A well-trained hunting partner starts in your yard – not the blind
In my last post, I discussed the basic retriever training tools you need to train your hunting or gun dog. Those basic training tools are important, but depending on how and where you hunt, there are many other aspects and equipment your retriever will need to be comfortable with before you initiate that first hunt. Thankfully, if you are a hunter, you probably already own most of these things.
The key to training an excellent duck dog, or upland dog for that matter, is to never put your retriever in a position of having to perform in a way they have not been trained or conditioned to respond. This may not always be possible, but it should still be the goal.
It is not fair to you or your retriever to put them in a new situation and then get frustrated and angry with them for not performing as you want or hoped they would.
For instance, if you never train with a real live or dead bird, and then you go out hunting and your retriever will not pick up a bird, you should not get angry or frustrated with your dog. You never gave them the exposure they needed to perform well in this situation.
So, how can you avoid situations like this? Exposure and conditioning.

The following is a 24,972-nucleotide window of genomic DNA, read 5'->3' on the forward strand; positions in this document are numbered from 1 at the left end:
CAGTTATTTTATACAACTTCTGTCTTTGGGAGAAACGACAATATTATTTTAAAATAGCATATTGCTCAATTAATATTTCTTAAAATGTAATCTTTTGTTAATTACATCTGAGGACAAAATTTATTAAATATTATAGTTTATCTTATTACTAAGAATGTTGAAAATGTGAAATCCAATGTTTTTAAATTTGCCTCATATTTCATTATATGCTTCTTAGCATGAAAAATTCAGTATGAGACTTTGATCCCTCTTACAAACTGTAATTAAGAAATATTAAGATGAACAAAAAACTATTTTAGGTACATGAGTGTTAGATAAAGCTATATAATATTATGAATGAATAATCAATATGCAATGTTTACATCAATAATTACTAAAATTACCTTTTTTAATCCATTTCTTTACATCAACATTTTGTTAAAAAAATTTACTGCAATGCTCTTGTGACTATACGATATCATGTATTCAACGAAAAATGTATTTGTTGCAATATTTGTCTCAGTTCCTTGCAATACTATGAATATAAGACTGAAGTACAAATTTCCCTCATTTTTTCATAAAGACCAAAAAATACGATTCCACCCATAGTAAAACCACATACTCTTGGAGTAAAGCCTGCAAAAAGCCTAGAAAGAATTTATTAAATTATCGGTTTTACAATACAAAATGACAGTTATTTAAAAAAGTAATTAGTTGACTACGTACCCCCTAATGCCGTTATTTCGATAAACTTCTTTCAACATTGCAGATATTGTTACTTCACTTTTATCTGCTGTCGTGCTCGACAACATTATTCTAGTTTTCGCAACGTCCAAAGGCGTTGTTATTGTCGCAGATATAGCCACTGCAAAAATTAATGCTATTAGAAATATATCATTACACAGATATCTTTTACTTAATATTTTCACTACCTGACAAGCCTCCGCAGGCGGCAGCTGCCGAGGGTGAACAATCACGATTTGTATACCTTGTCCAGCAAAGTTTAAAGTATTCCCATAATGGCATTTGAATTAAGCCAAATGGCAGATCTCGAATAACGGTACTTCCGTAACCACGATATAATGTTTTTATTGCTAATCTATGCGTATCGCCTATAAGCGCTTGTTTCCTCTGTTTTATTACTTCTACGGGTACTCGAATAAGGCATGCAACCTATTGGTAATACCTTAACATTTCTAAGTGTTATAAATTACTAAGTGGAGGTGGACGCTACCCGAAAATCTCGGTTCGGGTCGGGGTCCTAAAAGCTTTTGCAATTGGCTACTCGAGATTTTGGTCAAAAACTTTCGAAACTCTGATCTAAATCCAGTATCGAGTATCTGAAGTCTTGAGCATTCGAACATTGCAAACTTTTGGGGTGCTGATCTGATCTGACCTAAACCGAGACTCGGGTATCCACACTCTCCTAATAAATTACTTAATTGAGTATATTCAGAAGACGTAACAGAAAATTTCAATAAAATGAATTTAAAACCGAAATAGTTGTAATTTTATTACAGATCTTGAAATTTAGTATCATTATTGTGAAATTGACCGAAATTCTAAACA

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Training a duck dog begins with exposure
Exposure and conditioning are two major aspects of any retriever training program. Exposure is simple. It is simply putting your retriever in a position to explore and smell new things in a non-threatening way. This may seem too simplistic, but I assure you it is not. Dogs learn about things through exposure and encouragement. Here is some of the hunting equipment we expose our client’s dogs to during the first few weeks of training and how we do it.
If you are going to hunt out of a boat, it is important to make sure you start exposing your dog to the boat on land. Set the boat out on your lawn, let your dog walk around it, smell it, climb in it. Go sit in the boat and call your dog to you. Encourage him/her to get in the boat with you. Encourage, not force!
If your dog gets into the boat, praise him/her and throw a bumper from the boat. Let the dog jump in and out of the boat doing several retrieves with bumpers or dead birds.
The goal is to get your dog comfortable with coming in and out of the boat, the slickness of the boat floor, the movement of the boat as it rocks on the ground.
Later, you will move the boat to very shallow water. Use an oar to anchor the boat a bit and do the same thing.
Decoys can be a major source of confusion for duck dogs if they are not exposed to them prior to a hunt. For this exposure, again just lay out a bunch of decoys on your lawn. Spread them out a bit and let your dog walk around them and check them out. Then start throwing retrieves on the outside edge of the decoys. As they get more comfortable, you can start throwing marks that require your retriever to go through the decoys to get the bumper or bird and back through them to deliver the item to you.